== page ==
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  • Thomas Grillo

Venturing Into The Construction Industry

Say “construction” to a venture capitalist and they’ll respond with “no, thanks.” This capital intensive industry is enough to send most venture investors jumping out of the potentially bottomless pit. That said, the industry is ripe for disruption. Trust me, I would know.

By trade, I’m a union construction laborer in New York City. I’ve built out utility systems, responded to emergency water and sewer breaks, and even worked in the subway tunnels. If there is anything that I learned from my field experience, it is how to adapt and overcome unforeseen circumstances. Since leaving construction, I’ve focused my efforts on using my industry knowledge to break into venture capital.

While construction companies might be sluggish, bogged down by rules and regulations, its people are agile. Inefficiencies drag out projects regularly, but it’s not due to a lack of effort. Technology has managed to disrupt even the most inefficient industries. Construction has found itself relatively unscathed by disruption thus far, but we’re finally seeing some movement in the multi-trillion dollar industry.

In March 2020, the International Union of Operating Engineers (IUOE) partnered with Built Robotics, a San Francisco startup that pairs its technology with heavy construction equipment for automation purposes. The company retrofits its system with heavy machinery, allowing it to be self-piloted. The pitch to industry professionals is that it frees up operating engineers for more complex projects while the automated machine takes on more menial tasks. Think: the excavation of an unobstructed trench in the middle of the desert can net thousands of yards of dirt. Built Robotics' system would free up an operating engineer to drop pipe into the trench, a more complex and slow process as it requires constant communication with the laborers. This creates a more streamlined process and a more conducive work environment.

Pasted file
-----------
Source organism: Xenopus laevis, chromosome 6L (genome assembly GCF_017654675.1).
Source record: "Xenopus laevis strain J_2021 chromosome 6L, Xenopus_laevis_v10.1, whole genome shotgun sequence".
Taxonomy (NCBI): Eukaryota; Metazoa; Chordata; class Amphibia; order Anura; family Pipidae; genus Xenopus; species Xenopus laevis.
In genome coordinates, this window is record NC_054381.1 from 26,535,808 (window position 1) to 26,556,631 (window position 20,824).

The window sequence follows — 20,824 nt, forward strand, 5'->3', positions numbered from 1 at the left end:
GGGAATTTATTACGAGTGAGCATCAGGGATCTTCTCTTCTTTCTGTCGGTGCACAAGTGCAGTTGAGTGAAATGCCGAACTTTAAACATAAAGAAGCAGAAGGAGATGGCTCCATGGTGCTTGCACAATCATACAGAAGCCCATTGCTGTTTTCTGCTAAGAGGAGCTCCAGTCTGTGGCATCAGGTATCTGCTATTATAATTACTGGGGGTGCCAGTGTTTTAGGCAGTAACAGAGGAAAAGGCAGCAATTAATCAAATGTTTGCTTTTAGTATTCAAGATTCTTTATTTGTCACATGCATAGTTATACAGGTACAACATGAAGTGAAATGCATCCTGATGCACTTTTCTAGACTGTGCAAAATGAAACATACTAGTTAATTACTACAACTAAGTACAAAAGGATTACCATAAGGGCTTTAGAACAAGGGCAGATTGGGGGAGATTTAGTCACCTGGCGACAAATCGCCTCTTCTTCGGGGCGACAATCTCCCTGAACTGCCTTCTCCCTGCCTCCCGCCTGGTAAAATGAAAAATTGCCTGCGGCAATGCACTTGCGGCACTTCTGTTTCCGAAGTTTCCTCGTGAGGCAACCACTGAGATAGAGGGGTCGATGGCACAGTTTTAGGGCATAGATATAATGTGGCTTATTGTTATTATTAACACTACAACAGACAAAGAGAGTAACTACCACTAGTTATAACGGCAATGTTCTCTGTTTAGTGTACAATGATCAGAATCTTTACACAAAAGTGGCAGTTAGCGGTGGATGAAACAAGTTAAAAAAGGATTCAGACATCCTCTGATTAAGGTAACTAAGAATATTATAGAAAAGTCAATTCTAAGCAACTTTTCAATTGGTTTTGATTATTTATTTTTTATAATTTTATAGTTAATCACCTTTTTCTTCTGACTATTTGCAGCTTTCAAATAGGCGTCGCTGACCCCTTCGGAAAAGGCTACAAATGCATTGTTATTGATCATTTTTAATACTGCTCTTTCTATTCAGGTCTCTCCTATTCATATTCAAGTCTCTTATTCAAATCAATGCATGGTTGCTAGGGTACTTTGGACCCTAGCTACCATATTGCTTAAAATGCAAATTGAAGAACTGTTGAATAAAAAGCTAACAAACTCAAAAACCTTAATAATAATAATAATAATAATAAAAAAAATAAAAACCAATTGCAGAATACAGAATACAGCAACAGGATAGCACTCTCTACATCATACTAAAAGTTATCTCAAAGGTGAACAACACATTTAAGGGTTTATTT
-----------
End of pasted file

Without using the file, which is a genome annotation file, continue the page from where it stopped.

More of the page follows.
I worked with the men and women of IUOE and LIUNA on a daily basis for over five years, and, to them, job security is of the utmost importance. But, with advancements in technology like Built Robotics, we can build in efficiencies and train members to do more complex work. I see a future where autonomous equipment and 3-D printing enable us to drastically increase project performance. It’s an exciting time for the construction industry, indeed.

-Thomas Grillo

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